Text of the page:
Internet service provider
An Internet service provider is an organization that provides services for accessing, using, or participating in the Internet. Internet service providers may be organized in various forms, such as commercial, community-owned, non-profit, or otherwise owned. Internet services provided by ISPs include Internet access, Internet transit, domain name registration, web hosting, Usenet service, colocation; the Internet was developed as a network between government research laboratories and participating departments of universities. Other companies and organizations joined by direct connection to the backbone, or by arrangements through other connected companies, sometime using dialup tools such as UUCP. By the late 1980s, a process was set in place towards commercial use of the Internet; the remaining restrictions were removed by 1991, shortly after the introduction of the World Wide Web. During the 1980s, online service providers such as CompuServe and America On Line began to offer limited capabilities to access the Internet, such as e-mail interchange, but full access to the Internet was not available to the general public.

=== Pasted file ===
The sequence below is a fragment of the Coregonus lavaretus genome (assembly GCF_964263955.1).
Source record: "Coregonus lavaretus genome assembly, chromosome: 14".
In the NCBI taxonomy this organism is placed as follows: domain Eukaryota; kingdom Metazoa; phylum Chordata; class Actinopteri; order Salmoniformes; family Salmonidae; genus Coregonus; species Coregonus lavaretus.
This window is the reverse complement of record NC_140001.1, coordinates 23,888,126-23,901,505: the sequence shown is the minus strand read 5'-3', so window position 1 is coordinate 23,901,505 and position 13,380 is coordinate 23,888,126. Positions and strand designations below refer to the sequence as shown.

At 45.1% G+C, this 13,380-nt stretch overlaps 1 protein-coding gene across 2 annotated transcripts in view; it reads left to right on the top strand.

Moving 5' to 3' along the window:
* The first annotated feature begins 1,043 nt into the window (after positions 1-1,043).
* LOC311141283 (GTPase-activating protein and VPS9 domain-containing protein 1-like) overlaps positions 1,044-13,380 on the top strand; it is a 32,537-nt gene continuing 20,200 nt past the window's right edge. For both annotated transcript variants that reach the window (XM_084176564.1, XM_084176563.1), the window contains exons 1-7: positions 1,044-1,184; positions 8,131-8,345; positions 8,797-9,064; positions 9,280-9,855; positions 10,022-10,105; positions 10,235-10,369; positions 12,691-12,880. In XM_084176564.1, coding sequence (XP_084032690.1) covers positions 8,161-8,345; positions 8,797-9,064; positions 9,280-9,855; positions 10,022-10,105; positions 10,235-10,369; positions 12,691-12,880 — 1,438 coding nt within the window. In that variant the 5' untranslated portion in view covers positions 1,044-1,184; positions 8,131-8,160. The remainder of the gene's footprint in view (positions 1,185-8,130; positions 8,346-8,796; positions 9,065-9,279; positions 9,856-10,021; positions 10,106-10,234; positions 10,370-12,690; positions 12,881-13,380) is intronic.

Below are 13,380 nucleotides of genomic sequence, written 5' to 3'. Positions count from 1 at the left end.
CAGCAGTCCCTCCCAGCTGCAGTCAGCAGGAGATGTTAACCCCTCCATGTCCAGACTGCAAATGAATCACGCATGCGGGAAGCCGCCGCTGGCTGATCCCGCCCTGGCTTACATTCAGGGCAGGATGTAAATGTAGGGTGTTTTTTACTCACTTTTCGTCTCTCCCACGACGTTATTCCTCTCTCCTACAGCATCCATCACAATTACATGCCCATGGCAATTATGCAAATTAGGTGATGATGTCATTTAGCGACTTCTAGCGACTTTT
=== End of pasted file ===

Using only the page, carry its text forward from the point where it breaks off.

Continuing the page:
In 1989, the first Internet service providers, companies offering the public direct access to the Internet for a monthly fee, were established in Australia and the United States. In Brookline, The World became the first commercial ISP in the US, its first customer was served in November 1989. These companies offered dial-up connections, using the public telephone network to provide last-mile connections to their customers; the barriers to entry for dial-up ISPs were low and many providers emerged. However, cable television companies and the telephone carriers had wired connections to their customers and could offer Internet connections at much higher speeds than dial-up using broadband technology such as cable modems and digital subscriber line; as a result, these companies became the dominant ISPs in their service areas, what was once a competitive ISP market became a monopoly or duopoly in countries with a commercial telecommunications market, such as the United States. On 23 April 2014, the U.